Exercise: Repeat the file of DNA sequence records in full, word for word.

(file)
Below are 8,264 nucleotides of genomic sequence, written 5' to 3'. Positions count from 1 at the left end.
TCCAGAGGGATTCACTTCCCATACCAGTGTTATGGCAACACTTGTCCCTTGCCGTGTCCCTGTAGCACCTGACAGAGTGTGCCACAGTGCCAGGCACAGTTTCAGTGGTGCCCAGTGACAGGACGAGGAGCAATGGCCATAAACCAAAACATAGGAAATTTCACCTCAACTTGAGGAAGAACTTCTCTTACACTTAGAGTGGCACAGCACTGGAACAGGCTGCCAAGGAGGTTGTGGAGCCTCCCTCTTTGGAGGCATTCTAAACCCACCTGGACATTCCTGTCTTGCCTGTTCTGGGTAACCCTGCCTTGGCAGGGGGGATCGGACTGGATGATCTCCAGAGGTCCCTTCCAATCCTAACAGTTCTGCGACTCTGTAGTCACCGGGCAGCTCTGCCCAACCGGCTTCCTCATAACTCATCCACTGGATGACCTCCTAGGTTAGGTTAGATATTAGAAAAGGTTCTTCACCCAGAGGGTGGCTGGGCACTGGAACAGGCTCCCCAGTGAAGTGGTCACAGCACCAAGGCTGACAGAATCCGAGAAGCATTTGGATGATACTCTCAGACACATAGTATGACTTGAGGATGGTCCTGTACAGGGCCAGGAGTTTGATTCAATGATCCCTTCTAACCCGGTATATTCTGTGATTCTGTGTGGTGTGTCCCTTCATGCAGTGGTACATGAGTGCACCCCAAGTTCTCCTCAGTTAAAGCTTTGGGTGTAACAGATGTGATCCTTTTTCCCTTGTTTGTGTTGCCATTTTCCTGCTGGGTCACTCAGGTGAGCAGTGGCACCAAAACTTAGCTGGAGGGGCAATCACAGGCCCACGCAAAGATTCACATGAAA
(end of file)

Below are 8,264 nucleotides of genomic sequence, written 5' to 3'. Positions count from 1 at the left end.
TCCAGAGGGATTCACTTCCCATACCAGTGTTATGGCAACACTTGTCCCTTGCCGTGTCCCTGTAGCACCTGACAGAGTGTGCCACAGTGCCAGGCACAGTTTCAGTGGTGCCCAGTGACAGGACGAGGAGCAATGGCCATAAACCAAAACATAGGAAATTTCACCTCAACTTGAGGAAGAACTTCTCTTACACTTAGAGTGGCACAGCACTGGAACAGGCTGCCAAGGAGGTTGTGGAGCCTCCCTCTTTGGAGGCATTCTAAACCCACCTGGACATTCCTGTCTTGCCTGTTCTGGGTAACCCTGCCTTGGCAGGGGGGATCGGACTGGATGATCTCCAGAGGTCCCTTCCAATCCTAACAGTTCTGCGACTCTGTAGTCACCGGGCAGCTCTGCCCAACCGGCTTCCTCATAACTCATCCACTGGATGACCTCCTAGGTTAGGTTAGATATTAGAAAAGGTTCTTCACCCAGAGGGTGGCTGGGCACTGGAACAGGCTCCCCAGTGAAGTGGTCACAGCACCAAGGCTGACAGAATCCGAGAAGCATTTGGATGATACTCTCAGACACATAGTATGACTTGAGGATGGTCCTGTACAGGGCCAGGAGTTTGATTCAATGATCCCTTCTAACCCGGTATATTCTGTGATTCTGTGTGGTGTGTCCCTTCATGCAGTGGTACATGAGTGCACCCCAAGTTCTCCTCAGTTAAAGCTTTGGGTGTAACAGATGTGATCCTTTTTCCCTTGTTTGTGTTGCCATTTTCCTGCTGGGTCACTCAGGTGAGCAGTGGCACCAAAACTTAGCTGGAGGGGCAATCACAGGCCCACGCAAAGATTCACATGAAA